In the words of Canova, the leading sculpture of the day:

Oh, that I had but to begin again, to unlearn all that I had learned. I now at last see what ought to form the real school of sculpture. I am persuaded that all artists and amateurs must gratefully acknowledge their high obligation to Your Lordship for having brought these memorable and stupendous sculptures into our neighborhood.

The English painter Benjamin Robert Haydon saw the marbles then excitedly brought his friend the painter Henry Fuseli to see them. He recounts Fuseli's reaction

'At last we came to Park Lane. Never shall I forget his uncompromising enthusiasm. He strode about saying, "De Greeks were godes! de Greeks were godes!"

Haydon commended Elgin for bringing them to England.

Then there was Richard Payne Knight who for ten years went around telling people the marbles were second rate and not even Greek but of the Roman period (he was wrong). Lo and behold he ends up on the comittee to decide whether or not the British museum should buy them, saying he would only offer 15 to 20,000 pounds. Yet he tries to get Parliament to pass an act that would forbid Elgin from selling them abroad. Nonetheless when artists saw the Parthenon marbles and compared them to the Roman copies, the superior craftsmanship was recognized and Knight's arguments began to lose steam.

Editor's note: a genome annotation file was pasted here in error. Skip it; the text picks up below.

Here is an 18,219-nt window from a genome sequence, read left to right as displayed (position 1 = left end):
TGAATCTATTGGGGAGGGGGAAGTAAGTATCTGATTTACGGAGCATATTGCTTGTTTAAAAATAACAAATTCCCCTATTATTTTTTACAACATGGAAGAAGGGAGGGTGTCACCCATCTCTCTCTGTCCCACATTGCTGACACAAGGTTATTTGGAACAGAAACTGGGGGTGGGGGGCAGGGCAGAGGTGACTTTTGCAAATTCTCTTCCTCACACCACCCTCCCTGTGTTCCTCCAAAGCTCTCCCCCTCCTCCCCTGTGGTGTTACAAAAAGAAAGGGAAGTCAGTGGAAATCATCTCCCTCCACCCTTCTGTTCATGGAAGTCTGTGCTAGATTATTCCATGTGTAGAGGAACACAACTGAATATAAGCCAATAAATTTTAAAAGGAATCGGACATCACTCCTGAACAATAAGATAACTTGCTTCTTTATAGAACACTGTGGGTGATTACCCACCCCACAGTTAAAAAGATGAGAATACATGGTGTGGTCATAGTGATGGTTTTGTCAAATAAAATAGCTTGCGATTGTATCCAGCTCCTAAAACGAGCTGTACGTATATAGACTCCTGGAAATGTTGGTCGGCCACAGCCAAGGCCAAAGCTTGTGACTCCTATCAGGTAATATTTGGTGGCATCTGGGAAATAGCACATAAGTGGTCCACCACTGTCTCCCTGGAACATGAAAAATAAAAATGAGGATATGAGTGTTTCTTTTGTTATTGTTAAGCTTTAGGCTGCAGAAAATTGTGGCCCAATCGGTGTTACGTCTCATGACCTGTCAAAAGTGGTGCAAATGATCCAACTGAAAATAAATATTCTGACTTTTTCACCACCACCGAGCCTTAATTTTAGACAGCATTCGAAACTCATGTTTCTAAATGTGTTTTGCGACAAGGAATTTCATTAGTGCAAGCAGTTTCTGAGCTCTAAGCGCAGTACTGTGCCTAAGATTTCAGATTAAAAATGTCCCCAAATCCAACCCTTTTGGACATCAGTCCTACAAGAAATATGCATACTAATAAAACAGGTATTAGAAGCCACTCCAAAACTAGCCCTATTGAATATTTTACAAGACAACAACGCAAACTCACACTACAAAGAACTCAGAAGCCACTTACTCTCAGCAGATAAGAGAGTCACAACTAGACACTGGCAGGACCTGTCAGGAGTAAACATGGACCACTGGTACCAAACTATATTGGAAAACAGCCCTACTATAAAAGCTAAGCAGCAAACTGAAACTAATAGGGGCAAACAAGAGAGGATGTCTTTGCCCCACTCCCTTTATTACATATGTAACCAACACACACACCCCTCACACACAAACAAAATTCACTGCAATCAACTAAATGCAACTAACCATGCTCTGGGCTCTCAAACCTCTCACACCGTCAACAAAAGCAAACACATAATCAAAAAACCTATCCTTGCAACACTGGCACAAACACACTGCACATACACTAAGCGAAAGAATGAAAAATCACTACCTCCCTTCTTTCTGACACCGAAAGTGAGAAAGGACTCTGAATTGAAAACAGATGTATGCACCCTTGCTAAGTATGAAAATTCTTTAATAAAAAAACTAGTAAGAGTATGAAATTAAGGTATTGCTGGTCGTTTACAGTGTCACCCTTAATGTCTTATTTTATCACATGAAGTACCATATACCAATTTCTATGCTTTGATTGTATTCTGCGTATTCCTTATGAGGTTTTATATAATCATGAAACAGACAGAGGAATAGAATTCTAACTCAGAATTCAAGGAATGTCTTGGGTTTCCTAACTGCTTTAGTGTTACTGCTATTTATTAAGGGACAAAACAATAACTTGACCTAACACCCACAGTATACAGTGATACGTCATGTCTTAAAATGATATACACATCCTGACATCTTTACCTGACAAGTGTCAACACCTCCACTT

The marbles were finally sold to the British government after a long debate in the house of commons over whether a British Ambassador was justified in using his position to acquire antiquities. Elgin wanted roughly 75,000 pounds for his expenses. In the end they paid Lord Elgin 35,000 pounds and placed them in the British Museum. The legality of the sale was in question then and it is still in question now. The firman was never produced and perhaps never existed. The British claim to the marbles rest on this firman and without it they simply bought stolen property from Lord Elgin regardless of how noble anyone's intentions were.

Lord Elgin felt seriously misunderstood and he tried to defend his
rescuing of the marbles to a British public that wanted to know why they should spend their tax money to buy the collection for the new British Museum and a government which was torn between calling him a savior or a thief:

"Every traveler coming added to the general defacement of the statuary in his reach: there are now in London pieces broken off within our day. And the Turks have been continually defacing the heads...It was upon these suggestions and with these feelings, that I proceeded to remove as much of the sculpture as I conveniently could; it was no part of my original plan to bring away anything but my models."

Elgin was right. As more travelers came to Greece people were knocking noses off statues to bring home as souvenirs. Even Byron who ridiculed Elgin could not restrain himself from carving his name in several columns and monuments like a ghetto teen with a can of spraypaint. But a few years later when the Greeks revolted against the Turks they began the restoration of the Parthenon and Elgin's act of 'historic preservation' began to look more like thievery.